University of Michigan
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May 21, 2018

Tappan's dismissal

February 20, 2017

Tappan's dismissal

Old school: U-M in History

Topic: History

A sculpture of Henry Philip Tappan was placed for many years in Alumni Memorial Hall, which is now the U-M Museum of Art. In the mid-1980s, the sculpture was moved next door to Tappan Hall. (Photo courtesy of the Bentley Historical Library)


On June 25, 1863, the University of Michigan Board of Regents voted to remove the university's first president, Henry Philip Tappan, from office. Among the grievances presented against Tappan, officials said he had taken on too much power; there had been excessive animosity between Tappan and faculty members; and he tended to attack professors' character and motives when he fell into disagreements with them. After his dismissal, students went to the President's House and sang songs to honor the Tappans, and threw rocks at one of the regents' home. The regents received a number of letters demanding Tappan's reinstatement, but several faculty members submitted a "pledge of cooperation" to Tappan's replacement, Erastus Haven. After several years, the Board of Regents later recorded, "their full recognition of the great work" done by Tappan and their "regret that any such action should ever have been taken as would indicate a want of gratitude for his eminent services." They also approved a "repeal and withdrawal of any censure, express or implied, contained in the resolution which severed his connection with the University."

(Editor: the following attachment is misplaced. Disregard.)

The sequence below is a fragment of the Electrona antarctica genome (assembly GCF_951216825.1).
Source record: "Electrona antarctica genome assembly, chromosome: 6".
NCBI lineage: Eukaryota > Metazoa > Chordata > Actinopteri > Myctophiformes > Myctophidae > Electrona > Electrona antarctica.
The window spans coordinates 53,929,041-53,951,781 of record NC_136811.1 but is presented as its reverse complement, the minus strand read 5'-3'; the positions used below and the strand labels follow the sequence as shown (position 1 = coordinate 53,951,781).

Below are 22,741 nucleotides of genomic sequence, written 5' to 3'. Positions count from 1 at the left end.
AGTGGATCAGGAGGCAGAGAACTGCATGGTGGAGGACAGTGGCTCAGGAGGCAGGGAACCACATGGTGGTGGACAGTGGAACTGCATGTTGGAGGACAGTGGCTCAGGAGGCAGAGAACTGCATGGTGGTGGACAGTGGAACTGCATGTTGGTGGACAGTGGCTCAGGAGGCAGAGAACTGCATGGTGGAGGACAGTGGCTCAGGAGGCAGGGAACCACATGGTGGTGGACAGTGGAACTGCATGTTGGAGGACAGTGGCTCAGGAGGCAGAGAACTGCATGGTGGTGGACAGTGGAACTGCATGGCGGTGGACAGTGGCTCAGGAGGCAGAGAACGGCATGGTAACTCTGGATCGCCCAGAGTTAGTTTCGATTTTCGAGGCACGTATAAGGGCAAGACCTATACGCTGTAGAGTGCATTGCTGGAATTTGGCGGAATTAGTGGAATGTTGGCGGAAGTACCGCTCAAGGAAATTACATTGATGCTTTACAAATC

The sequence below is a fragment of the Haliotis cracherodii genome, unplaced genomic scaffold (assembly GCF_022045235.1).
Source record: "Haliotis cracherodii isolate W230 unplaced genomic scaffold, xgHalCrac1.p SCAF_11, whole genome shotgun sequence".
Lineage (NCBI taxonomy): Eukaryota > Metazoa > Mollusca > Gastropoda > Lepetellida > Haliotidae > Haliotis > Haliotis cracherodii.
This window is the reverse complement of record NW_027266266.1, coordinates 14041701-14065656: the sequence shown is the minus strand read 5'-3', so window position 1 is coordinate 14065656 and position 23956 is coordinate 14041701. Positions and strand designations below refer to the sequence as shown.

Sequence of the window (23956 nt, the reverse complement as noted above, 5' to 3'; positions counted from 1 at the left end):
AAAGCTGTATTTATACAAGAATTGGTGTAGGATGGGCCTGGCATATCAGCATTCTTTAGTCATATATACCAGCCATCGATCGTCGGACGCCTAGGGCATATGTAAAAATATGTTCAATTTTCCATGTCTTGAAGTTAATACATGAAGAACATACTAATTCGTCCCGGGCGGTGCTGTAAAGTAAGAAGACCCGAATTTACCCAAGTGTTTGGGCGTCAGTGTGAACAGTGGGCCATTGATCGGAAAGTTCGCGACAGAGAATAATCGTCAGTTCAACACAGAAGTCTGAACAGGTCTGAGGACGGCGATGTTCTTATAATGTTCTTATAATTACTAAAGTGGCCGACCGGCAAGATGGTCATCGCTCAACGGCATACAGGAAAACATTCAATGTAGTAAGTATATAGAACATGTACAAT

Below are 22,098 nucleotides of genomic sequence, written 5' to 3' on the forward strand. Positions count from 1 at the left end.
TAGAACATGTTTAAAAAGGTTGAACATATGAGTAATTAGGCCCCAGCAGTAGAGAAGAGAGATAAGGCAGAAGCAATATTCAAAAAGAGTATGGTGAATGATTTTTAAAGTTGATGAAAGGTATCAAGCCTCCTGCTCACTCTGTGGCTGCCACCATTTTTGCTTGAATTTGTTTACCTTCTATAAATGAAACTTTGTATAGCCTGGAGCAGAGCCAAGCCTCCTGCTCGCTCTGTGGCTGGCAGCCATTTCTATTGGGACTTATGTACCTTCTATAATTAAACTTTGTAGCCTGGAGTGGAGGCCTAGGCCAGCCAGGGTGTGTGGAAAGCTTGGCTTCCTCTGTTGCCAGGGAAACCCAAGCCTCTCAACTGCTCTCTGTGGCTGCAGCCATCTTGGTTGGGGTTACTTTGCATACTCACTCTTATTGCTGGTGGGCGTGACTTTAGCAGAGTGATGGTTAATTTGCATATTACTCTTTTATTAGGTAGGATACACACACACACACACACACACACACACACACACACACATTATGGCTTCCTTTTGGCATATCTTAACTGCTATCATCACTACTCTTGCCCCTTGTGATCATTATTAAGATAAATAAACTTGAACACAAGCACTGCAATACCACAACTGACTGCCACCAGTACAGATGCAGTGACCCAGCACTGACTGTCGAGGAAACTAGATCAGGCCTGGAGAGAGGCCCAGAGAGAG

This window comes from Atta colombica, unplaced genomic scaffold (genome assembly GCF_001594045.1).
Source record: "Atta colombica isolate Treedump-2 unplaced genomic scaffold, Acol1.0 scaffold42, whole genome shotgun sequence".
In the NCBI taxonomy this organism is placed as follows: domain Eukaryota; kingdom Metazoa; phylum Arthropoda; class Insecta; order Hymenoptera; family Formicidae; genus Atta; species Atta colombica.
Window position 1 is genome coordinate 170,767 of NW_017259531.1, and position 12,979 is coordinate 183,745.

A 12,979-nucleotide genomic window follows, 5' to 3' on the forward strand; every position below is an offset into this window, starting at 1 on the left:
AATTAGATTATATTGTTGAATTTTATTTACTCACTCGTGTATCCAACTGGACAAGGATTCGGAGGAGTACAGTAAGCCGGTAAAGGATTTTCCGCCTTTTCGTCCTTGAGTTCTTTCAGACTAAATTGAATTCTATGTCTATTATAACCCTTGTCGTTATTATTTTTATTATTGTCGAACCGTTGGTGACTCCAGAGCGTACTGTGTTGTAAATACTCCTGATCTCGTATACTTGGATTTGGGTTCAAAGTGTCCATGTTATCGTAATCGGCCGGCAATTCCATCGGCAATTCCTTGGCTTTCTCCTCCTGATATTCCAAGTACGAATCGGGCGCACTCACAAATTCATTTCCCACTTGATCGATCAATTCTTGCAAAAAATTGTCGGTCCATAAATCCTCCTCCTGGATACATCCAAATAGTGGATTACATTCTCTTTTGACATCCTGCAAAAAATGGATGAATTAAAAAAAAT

— Adapted from "Tappan's End," by James Tobin. To read more, go to

Tags: Old School